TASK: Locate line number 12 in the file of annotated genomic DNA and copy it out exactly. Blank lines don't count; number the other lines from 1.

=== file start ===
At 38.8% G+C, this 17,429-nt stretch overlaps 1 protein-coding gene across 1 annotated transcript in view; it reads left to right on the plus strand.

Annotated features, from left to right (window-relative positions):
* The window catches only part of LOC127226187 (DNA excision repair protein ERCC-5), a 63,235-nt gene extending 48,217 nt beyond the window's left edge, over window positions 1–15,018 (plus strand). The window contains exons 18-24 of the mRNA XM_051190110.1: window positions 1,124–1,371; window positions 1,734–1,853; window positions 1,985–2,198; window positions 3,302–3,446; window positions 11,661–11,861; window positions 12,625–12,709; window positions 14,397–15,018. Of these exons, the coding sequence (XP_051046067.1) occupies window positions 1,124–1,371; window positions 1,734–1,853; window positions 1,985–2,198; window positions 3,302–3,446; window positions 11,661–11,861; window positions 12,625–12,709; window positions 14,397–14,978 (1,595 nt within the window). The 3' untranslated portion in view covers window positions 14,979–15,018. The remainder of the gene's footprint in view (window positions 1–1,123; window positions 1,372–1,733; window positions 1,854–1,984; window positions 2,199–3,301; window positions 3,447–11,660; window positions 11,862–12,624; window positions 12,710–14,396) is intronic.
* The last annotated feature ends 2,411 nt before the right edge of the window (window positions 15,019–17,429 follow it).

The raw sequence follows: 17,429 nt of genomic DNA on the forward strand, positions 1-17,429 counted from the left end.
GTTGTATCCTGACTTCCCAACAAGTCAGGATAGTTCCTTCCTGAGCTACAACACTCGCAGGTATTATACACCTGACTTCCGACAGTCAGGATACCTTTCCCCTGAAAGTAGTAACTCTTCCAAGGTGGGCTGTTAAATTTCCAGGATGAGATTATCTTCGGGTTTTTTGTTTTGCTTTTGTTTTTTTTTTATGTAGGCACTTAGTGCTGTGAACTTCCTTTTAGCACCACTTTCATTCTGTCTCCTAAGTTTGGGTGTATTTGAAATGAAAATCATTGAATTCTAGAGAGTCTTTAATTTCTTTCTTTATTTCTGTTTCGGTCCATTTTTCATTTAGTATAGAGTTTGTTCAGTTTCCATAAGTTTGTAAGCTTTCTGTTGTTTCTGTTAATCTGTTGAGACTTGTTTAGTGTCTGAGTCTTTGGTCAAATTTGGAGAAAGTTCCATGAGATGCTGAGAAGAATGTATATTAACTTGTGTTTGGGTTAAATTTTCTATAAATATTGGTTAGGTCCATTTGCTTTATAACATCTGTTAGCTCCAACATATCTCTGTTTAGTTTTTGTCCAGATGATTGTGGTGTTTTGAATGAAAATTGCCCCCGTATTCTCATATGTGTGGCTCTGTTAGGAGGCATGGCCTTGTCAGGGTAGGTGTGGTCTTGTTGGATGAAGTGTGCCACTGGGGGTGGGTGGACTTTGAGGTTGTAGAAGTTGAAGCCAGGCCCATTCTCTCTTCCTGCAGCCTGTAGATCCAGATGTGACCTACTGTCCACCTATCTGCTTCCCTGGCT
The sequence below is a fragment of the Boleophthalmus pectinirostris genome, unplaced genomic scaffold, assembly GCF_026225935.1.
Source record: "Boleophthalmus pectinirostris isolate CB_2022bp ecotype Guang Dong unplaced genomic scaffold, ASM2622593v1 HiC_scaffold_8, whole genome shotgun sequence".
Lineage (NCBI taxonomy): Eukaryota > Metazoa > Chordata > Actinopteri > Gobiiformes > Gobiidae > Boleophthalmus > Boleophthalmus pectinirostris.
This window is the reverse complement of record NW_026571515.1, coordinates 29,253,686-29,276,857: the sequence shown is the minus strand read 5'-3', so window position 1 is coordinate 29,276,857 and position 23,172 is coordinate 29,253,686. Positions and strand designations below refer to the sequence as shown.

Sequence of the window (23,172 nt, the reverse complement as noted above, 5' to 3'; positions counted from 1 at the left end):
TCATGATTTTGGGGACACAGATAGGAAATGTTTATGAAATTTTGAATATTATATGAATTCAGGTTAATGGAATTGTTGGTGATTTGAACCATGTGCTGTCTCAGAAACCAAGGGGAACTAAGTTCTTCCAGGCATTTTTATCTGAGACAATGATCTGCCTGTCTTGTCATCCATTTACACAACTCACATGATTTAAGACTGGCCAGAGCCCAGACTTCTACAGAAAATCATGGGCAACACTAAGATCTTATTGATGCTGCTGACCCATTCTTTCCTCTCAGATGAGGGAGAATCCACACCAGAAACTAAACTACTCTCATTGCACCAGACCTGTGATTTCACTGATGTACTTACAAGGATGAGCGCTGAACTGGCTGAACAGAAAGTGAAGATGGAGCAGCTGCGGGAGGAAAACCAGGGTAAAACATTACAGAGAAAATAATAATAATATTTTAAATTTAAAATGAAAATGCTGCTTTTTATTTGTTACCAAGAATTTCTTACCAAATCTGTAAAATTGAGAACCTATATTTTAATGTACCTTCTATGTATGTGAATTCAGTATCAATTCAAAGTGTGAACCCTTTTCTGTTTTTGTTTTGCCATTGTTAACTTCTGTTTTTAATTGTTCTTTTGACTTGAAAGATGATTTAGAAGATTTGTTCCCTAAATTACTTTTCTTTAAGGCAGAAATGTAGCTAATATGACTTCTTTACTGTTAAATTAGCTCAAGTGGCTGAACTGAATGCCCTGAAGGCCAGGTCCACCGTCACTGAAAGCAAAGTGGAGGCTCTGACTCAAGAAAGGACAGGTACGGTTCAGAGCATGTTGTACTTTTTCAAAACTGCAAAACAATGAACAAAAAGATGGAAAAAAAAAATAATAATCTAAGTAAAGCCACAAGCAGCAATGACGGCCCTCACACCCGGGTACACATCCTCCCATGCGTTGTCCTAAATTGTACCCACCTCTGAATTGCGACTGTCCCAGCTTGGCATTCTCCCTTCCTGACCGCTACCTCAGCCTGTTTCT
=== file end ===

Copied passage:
TCATGATTTTGGGGACACAGATAGGAAATGTTTATGAAATTTTGAATATTATATGAATTCAGGTTAATGGAATTGTTGGTGATTTGAACCATGTGCTGTCTCAGAAACCAAGGGGAACTAAGTTCTTCCAGGCATTTTTATCTGAGACAATGATCTGCCTGTCTTGTCATCCATTTACACAACTCACATGATTTAAGACTGGCCAGAGCCCAGACTTCTACAGAAAATCATGGGCAACACTAAGATCTTATTGATGCTGCTGACCCATTCTTTCCTCTCAGATGAGGGAGAATCCACACCAGAAACTAAACTACTCTCATTGCACCAGACCTGTGATTTCACTGATGTACTTACAAGGATGAGCGCTGAACTGGCTGAACAGAAAGTGAAGATGGAGCAGCTGCGGGAGGAAAACCAGGGTAAAACATTACAGAGAAAATAATAATAATATTTTAAATTTAAAATGAAAATGCTGCTTTTTATTTGTTACCAAGAATTTCTTACCAAATCTGTAAAATTGAGAACCTATATTTTAATGTACCTTCTATGTATGTGAATTCAGTATCAATTCAAAGTGTGAACCCTTTTCTGTTTTTGTTTTGCCATTGTTAACTTCTGTTTTTAATTGTTCTTTTGACTTGAAAGATGATTTAGAAGATTTGTTCCCTAAATTACTTTTCTTTAAGGCAGAAATGTAGCTAATATGACTTCTTTACTGTTAAATTAGCTCAAGTGGCTGAACTGAATGCCCTGAAGGCCAGGTCCACCGTCACTGAAAGCAAAGTGGAGGCTCTGACTCAAGAAAGGACAGGTACGGTTCAGAGCATGTTGTACTTTTTCAAAACTGCAAAACAATGAACAAAAAGATGGAAAAAAAAAATAATAATCTAAGTAAAGCCACAAGCAGCAATGACGGCCCTCACACCCGGGTACACATCCTCCCATGCGTTGTCCTAAATTGTACCCACCTCTGAATTGCGACTGTCCCAGCTTGGCATTCTCCCTTCCTGACCGCTACCTCAGCCTGTTTCT